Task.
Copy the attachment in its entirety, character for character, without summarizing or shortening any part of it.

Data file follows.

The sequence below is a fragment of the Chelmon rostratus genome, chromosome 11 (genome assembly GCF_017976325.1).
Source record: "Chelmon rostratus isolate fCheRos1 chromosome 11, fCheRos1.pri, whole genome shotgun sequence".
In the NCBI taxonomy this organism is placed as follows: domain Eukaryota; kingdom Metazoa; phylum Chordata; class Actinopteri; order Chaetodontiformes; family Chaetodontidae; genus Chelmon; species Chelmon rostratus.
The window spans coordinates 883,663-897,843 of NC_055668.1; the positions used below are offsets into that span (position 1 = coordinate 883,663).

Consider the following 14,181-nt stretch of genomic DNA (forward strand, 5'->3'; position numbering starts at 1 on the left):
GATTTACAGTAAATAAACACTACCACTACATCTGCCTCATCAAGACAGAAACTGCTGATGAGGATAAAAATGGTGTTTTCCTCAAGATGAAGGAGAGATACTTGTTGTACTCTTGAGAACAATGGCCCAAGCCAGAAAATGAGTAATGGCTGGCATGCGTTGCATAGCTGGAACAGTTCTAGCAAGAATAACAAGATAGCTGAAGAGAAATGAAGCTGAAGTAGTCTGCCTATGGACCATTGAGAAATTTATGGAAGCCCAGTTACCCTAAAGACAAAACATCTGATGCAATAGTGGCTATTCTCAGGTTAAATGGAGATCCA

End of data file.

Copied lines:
The sequence below is a fragment of the Chelmon rostratus genome, chromosome 11 (genome assembly GCF_017976325.1).
Source record: "Chelmon rostratus isolate fCheRos1 chromosome 11, fCheRos1.pri, whole genome shotgun sequence".
In the NCBI taxonomy this organism is placed as follows: domain Eukaryota; kingdom Metazoa; phylum Chordata; class Actinopteri; order Chaetodontiformes; family Chaetodontidae; genus Chelmon; species Chelmon rostratus.
The window spans coordinates 883,663-897,843 of NC_055668.1; the positions used below are offsets into that span (position 1 = coordinate 883,663).

Consider the following 14,181-nt stretch of genomic DNA (forward strand, 5'->3'; position numbering starts at 1 on the left):
GATTTACAGTAAATAAACACTACCACTACATCTGCCTCATCAAGACAGAAACTGCTGATGAGGATAAAAATGGTGTTTTCCTCAAGATGAAGGAGAGATACTTGTTGTACTCTTGAGAACAATGGCCCAAGCCAGAAAATGAGTAATGGCTGGCATGCGTTGCATAGCTGGAACAGTTCTAGCAAGAATAACAAGATAGCTGAAGAGAAATGAAGCTGAAGTAGTCTGCCTATGGACCATTGAGAAATTTATGGAAGCCCAGTTACCCTAAAGACAAAACATCTGATGCAATAGTGGCTATTCTCAGGTTAAATGGAGATCCA